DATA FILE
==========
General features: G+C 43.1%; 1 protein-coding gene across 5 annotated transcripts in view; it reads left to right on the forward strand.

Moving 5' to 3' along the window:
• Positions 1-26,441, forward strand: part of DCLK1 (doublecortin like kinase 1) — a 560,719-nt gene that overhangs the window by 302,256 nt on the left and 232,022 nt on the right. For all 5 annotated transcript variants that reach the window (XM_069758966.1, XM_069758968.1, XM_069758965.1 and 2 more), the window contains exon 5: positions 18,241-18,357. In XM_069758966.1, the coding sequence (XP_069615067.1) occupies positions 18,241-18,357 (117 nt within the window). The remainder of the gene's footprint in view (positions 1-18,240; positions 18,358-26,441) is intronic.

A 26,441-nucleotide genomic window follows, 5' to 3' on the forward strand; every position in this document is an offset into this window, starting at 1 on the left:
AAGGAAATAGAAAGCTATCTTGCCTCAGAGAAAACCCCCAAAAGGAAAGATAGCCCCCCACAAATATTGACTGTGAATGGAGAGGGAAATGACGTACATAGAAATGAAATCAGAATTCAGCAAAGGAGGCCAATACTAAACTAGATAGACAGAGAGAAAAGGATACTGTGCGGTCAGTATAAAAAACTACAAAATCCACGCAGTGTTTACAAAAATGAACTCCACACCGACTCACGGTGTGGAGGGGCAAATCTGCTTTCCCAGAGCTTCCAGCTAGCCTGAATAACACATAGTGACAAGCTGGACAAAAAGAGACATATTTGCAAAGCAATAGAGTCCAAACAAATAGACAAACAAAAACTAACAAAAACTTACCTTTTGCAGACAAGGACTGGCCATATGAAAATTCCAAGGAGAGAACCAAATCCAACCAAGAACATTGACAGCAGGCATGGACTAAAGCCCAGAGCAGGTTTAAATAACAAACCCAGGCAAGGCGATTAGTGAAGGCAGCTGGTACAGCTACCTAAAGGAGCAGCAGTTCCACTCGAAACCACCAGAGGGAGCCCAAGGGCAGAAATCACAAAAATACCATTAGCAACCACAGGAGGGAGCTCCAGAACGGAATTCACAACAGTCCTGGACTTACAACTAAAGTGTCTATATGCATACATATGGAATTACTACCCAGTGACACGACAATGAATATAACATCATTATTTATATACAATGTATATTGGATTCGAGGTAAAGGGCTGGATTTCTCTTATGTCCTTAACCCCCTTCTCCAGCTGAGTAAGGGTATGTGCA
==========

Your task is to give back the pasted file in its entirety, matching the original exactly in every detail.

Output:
General features: G+C 43.1%; 1 protein-coding gene across 5 annotated transcripts in view; it reads left to right on the forward strand.

Moving 5' to 3' along the window:
• Positions 1-26,441, forward strand: part of DCLK1 (doublecortin like kinase 1) — a 560,719-nt gene that overhangs the window by 302,256 nt on the left and 232,022 nt on the right. For all 5 annotated transcript variants that reach the window (XM_069758966.1, XM_069758968.1, XM_069758965.1 and 2 more), the window contains exon 5: positions 18,241-18,357. In XM_069758966.1, the coding sequence (XP_069615067.1) occupies positions 18,241-18,357 (117 nt within the window). The remainder of the gene's footprint in view (positions 1-18,240; positions 18,358-26,441) is intronic.

A 26,441-nucleotide genomic window follows, 5' to 3' on the forward strand; every position in this document is an offset into this window, starting at 1 on the left:
AAGGAAATAGAAAGCTATCTTGCCTCAGAGAAAACCCCCAAAAGGAAAGATAGCCCCCCACAAATATTGACTGTGAATGGAGAGGGAAATGACGTACATAGAAATGAAATCAGAATTCAGCAAAGGAGGCCAATACTAAACTAGATAGACAGAGAGAAAAGGATACTGTGCGGTCAGTATAAAAAACTACAAAATCCACGCAGTGTTTACAAAAATGAACTCCACACCGACTCACGGTGTGGAGGGGCAAATCTGCTTTCCCAGAGCTTCCAGCTAGCCTGAATAACACATAGTGACAAGCTGGACAAAAAGAGACATATTTGCAAAGCAATAGAGTCCAAACAAATAGACAAACAAAAACTAACAAAAACTTACCTTTTGCAGACAAGGACTGGCCATATGAAAATTCCAAGGAGAGAACCAAATCCAACCAAGAACATTGACAGCAGGCATGGACTAAAGCCCAGAGCAGGTTTAAATAACAAACCCAGGCAAGGCGATTAGTGAAGGCAGCTGGTACAGCTACCTAAAGGAGCAGCAGTTCCACTCGAAACCACCAGAGGGAGCCCAAGGGCAGAAATCACAAAAATACCATTAGCAACCACAGGAGGGAGCTCCAGAACGGAATTCACAACAGTCCTGGACTTACAACTAAAGTGTCTATATGCATACATATGGAATTACTACCCAGTGACACGACAATGAATATAACATCATTATTTATATACAATGTATATTGGATTCGAGGTAAAGGGCTGGATTTCTCTTATGTCCTTAACCCCCTTCTCCAGCTGAGTAAGGGTATGTGCA